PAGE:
Lifestyle Tips for Dealing with Anxiety

A girl holding her head due to anxiety.

Anxiety can be a word used for both a temporary feeling of unease or an outright life-crippling disorder. All of us will have experienced the former, and many will struggle in controlling these feelings of anxiety.

Some mental illnesses are attributed to chemical imbalances, meaning that medication is the primary treatment to correct this. This is not the case for anxiety, and although we can be prescribed medication that can help, it’s important to have a holistic approach to treatment. Here are some tips for dealing with anxiety.

Consider online therapy

We can talk a lot about changes to our habits and environment to help eradicate the source of the anxieties, but ultimately if the anxiety is getting in the way of daily life, immediate therapy is a safe bet.

Cognitive Behavioural Therapy in particular is commonly used to help patients understand their triggers – perhaps a negative feedback loop that commonly proceeds the person’s panic attack – and this is what the therapist can help you identify and ultimately not be consumed by.

There is one issue that is particularly difficult when looking at how to treat anxiety: the person may be too anxious to seek professional help. This is why online therapy is a great stepping stone because it allows the patient to remain more in their comfort zone, but ultimately receive CBT and have meaningful conversations despite the tech-centric medium. Anxiety help online is in growing demand which is why online therapy options for anxiety have never been more plentiful.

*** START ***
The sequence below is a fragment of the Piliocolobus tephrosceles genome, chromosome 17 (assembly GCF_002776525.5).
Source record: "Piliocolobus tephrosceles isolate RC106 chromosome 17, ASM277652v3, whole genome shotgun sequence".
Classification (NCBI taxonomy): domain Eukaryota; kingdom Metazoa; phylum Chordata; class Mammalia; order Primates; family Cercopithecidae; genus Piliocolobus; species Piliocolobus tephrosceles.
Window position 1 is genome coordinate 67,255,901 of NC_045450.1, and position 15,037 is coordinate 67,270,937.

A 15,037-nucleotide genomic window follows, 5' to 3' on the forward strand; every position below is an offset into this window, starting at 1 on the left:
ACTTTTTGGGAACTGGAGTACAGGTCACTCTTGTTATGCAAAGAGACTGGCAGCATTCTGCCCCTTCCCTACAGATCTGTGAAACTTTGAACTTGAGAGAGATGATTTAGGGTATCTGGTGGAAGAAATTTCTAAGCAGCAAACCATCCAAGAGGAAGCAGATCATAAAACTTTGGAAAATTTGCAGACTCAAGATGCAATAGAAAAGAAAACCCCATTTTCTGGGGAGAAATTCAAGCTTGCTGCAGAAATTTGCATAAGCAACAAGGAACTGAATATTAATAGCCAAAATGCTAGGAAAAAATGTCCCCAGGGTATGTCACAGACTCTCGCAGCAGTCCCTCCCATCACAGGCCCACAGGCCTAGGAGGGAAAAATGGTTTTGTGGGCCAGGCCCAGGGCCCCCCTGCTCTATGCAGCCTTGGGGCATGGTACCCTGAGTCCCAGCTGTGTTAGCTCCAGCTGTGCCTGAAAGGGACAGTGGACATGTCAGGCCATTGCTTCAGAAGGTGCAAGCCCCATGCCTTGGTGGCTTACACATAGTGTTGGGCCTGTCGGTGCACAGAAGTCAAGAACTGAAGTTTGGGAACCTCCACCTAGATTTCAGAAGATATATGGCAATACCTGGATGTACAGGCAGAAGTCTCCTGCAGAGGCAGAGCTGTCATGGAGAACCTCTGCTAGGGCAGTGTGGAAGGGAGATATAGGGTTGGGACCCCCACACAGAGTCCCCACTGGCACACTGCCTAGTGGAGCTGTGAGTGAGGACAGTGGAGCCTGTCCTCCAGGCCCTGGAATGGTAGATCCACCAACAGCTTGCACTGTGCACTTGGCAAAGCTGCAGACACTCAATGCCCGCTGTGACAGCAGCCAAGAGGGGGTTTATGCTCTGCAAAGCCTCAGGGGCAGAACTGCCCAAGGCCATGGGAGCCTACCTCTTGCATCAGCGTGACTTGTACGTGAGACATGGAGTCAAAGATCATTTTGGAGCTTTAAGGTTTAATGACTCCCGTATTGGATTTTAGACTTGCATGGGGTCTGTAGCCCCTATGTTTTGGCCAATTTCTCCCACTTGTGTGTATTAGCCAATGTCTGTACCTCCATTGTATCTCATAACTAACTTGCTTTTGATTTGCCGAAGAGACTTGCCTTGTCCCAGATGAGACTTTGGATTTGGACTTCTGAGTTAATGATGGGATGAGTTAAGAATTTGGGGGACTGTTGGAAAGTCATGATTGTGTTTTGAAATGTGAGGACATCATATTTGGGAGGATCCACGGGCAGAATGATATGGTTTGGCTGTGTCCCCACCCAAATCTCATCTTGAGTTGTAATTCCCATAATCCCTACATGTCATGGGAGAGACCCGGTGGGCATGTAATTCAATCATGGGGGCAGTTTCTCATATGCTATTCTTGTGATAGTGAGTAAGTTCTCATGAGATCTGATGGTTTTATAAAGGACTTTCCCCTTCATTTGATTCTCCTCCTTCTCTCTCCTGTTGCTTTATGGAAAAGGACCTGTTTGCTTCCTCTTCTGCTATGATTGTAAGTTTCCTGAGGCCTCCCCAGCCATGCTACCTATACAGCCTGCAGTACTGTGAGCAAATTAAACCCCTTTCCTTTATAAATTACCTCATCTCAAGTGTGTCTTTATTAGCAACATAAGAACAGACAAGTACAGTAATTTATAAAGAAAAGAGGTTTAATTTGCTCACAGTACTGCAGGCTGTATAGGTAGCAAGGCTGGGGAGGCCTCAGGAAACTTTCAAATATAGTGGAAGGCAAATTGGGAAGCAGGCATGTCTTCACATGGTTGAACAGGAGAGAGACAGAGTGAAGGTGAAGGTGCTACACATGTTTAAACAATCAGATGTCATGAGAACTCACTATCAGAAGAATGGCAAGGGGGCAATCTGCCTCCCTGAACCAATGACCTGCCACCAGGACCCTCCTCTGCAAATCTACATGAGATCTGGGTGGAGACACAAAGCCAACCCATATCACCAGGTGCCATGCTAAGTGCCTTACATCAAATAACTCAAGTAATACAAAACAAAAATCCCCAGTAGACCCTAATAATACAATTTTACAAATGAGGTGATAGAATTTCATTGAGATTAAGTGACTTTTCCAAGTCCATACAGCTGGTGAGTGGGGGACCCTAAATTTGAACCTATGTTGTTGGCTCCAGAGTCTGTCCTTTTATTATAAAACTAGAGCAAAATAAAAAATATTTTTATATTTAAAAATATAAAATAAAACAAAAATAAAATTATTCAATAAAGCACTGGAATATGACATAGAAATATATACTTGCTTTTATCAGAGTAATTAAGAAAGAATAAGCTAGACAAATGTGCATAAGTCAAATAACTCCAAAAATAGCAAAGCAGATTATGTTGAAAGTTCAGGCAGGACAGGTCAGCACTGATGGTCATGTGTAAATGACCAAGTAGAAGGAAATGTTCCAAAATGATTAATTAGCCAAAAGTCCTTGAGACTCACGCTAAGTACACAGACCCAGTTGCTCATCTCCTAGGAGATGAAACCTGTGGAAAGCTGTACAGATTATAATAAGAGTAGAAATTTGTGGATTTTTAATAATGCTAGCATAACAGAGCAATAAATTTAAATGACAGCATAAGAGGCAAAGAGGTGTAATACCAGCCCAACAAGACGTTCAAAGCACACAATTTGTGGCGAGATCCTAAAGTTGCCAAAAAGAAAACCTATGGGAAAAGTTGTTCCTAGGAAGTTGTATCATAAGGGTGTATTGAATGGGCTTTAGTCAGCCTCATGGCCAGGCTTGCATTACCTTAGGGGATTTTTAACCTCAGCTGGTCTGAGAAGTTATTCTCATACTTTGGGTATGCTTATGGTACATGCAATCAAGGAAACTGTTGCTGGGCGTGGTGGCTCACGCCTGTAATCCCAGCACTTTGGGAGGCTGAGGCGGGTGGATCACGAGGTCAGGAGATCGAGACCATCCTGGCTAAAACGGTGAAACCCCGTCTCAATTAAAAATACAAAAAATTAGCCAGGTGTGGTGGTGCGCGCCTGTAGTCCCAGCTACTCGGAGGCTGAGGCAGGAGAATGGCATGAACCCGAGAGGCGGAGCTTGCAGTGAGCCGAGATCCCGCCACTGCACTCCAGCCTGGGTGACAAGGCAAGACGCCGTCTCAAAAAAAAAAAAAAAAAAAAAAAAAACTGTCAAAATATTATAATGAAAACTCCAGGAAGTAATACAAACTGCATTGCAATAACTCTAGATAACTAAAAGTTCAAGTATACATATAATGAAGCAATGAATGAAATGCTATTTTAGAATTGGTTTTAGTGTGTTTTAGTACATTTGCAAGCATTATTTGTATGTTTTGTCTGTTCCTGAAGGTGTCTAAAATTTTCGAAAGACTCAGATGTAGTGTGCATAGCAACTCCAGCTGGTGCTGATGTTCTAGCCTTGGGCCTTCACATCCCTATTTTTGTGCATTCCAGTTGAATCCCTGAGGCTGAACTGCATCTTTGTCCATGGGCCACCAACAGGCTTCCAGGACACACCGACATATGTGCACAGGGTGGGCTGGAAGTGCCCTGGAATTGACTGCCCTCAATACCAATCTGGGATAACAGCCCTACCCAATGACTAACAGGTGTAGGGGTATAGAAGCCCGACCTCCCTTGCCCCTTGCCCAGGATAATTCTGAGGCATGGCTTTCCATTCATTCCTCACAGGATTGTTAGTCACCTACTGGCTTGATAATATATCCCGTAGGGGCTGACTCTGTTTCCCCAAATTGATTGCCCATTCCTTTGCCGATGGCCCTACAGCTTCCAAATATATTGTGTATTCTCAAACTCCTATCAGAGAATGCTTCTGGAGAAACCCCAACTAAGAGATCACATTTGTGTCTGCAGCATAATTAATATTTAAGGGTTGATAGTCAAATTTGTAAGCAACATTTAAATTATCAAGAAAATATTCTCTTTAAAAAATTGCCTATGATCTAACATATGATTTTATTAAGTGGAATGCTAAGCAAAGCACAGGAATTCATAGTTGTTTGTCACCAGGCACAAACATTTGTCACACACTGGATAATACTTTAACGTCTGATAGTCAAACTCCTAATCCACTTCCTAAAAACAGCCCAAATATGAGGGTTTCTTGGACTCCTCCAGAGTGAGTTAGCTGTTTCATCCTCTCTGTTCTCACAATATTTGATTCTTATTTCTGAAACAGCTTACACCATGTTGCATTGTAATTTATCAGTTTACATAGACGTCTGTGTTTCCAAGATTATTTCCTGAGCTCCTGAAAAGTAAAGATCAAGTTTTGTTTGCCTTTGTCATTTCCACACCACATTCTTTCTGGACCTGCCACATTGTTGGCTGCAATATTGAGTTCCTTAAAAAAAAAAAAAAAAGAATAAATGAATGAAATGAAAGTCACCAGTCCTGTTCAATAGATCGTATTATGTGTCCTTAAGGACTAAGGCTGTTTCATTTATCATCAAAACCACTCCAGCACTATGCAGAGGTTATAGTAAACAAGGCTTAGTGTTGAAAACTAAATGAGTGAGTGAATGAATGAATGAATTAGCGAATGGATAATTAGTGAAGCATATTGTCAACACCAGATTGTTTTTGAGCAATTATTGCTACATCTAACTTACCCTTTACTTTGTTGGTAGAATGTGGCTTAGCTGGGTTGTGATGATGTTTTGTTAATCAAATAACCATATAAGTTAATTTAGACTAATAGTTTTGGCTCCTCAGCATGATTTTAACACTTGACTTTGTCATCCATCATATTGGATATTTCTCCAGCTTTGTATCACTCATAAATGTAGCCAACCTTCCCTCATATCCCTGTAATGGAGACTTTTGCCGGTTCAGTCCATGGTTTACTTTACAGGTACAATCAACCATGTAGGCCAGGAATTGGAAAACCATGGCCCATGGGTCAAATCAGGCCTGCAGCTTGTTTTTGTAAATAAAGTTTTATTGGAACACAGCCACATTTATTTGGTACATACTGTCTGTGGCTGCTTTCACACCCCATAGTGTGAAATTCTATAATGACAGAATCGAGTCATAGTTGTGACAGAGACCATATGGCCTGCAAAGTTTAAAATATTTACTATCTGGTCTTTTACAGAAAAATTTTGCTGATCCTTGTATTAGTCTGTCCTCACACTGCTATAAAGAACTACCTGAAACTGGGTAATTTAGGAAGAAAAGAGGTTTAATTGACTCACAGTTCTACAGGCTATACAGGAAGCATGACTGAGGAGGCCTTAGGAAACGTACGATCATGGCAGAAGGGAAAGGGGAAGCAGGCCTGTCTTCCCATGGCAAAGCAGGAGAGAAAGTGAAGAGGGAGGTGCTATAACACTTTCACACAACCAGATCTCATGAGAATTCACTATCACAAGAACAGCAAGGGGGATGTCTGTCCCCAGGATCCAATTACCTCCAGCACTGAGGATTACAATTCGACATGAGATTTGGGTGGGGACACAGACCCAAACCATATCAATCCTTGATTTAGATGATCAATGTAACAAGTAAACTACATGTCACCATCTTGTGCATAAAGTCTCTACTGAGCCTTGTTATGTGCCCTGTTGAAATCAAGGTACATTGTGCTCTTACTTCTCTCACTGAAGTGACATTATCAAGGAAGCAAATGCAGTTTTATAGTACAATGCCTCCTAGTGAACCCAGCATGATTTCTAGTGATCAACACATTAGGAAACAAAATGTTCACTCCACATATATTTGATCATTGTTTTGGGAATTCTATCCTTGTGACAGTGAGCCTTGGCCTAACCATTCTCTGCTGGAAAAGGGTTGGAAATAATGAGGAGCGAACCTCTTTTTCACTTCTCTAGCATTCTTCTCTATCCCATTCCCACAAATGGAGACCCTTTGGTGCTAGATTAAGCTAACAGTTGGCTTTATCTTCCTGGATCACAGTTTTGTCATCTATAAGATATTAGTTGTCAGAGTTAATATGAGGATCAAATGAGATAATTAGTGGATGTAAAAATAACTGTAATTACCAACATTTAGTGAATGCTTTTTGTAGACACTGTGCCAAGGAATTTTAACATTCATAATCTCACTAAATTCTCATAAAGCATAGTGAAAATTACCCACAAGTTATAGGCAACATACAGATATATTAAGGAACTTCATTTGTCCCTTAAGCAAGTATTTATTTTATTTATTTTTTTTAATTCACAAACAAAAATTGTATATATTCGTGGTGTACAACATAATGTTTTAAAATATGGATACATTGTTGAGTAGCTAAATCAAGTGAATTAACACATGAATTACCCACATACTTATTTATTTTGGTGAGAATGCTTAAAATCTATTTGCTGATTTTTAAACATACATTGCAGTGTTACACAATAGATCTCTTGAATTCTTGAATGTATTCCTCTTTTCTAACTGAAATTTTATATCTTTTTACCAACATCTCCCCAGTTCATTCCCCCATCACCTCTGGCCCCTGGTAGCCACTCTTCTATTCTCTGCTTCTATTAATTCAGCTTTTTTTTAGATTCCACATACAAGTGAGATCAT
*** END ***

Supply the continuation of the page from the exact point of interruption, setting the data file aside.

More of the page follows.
Talking

Having anxiety or a panic disorder without your closest friend, parent, or partner knowing is so much worse for the anxiety than if they do know. Being alone with anxiety is fuel on the fire, which is why talking to someone you trust can take a huge weight off your shoulders. It can be the relief that you need – someone who understands why you’re turning down invites to nights out, for example, can make you less worried about what others think.

If you are unable to open up to someone close to you, then beyond a therapist, try and contact a charity dedicated to anxiety. In the UK this may be Samaritans, in the US this may be Contra Costa Crisis Center – they often have live chats, too.

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Breathing and mindfulness

Anxiety is such a primal feeling, it’s the very same one that gives you adrenaline when you see a wild bear in your path. It’s helped keep us alive for so long, but somehow hurts us too, especially when that wild bear is replaced with the idea of getting up out of bed.

Because it’s core to us, the advice so far is in line with these basic essentials: talking, sharing, and breathing. Breathing is important because it helps us feel more in control at a very fundamental level. Certain breathing exercises are shown to reduce stress, but they can also be powerful when on the cusp of a panic attack (the very thing that makes us lose our breath).

Controlling our breath also implies we are paying attention to it, and anybody that’s tried out meditation knows this is step 1 of mindfulness. Often the cause of anxiety is derived from worrying about the past or future, so being mindful is an antidote to this as it forces us to be in the present moment. If you’re able to pay full attention to your breath, it may pull you away from a negative train of thought.